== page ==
Boudewijn, the king who followed his heart

On 31 July, it is exactly 20 years ago to the day that King Boudewijn of the Belgians died. In this second episode about Boudewijn's life, we highlight the later years of his life. The king caused a stir when he refused to sign a new law allowing abortion because this went against his personal beliefs. In his final years, he sticks up for the vulnerable people in society.

Boudewijn is a strongly religious king. A convinced Catholic, he later adopts turns to the Charismatic Movement under the influence of the Belgian Cardinal Jozef Suenens and Ireland's Veronica O'Brien. The Charismatic Movement highlights personal beliefs and spiritual gifts.

His strongly religious beliefs create a personal problem for King Boudewijn. When the Belgian government decides to legalise abortion at the end of the 80ies - under certain conditions - the king makes it clear that he will not sign the new law, as he normally should do after a bill has been approved by both the Senate and the Chamber of Representatives. Boudewijn has private objections against the law.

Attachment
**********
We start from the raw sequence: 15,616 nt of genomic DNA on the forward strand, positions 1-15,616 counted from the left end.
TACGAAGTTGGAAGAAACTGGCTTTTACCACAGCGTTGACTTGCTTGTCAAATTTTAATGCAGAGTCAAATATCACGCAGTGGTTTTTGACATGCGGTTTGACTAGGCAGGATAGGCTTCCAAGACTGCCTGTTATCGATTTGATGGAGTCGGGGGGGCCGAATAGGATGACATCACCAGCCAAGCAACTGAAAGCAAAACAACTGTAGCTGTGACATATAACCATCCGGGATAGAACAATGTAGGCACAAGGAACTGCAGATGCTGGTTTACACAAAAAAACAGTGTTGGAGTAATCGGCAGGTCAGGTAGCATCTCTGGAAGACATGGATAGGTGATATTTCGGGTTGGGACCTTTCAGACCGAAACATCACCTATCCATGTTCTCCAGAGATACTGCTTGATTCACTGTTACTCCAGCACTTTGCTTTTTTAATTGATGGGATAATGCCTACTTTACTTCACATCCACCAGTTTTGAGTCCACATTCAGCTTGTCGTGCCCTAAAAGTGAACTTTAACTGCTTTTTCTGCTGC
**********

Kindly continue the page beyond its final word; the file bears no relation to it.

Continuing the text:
"He took us all by surprise", the former PM Jean-Luc Dehaene looks back on Boudewijn's refusal. Eventually, a "creative solution" was found, by depriving the king of his powers for 36 hours, allowing the ministers of the Martens government to sign the law instead. This happened in April 1990.

"I felt like I was operating on 10 million people"

In the last years of his reign, Boudewijn follows his heart. He is disappointed in the political world, and shows his commitment to the vulnerable people in society.

Boudewijn is concerned about the rise of the far-right Vlaams Blok at the end of the 80ies, asking politicians to intervene as he is concerned about the place of the immigrants. When a major case of women sex-trafficking comes to light, Boudewijn visits some victims in Antwerp.

Meanwhile, Boudewijn is developing serious heart problems. He has to undergo heart surgery in Paris. In order to keep the press at bay, Boudewijn is registered under a different name - Albert Van Laeken. The operation is a success. The surgeon, doctor Carpentier, later admits he was under a lot of pressure - "I had the feeling I was operating on 10 million people, and not just one man".

On 31 July 1993, King Boudewijn dies of a heart attack. This happens on holiday in Motril, Spain. Belgium mourns his sudden death. Boudewijn had been on the throne for more than 40 years, it now becomes clear how popular he had become after spending 4 decades on the throne.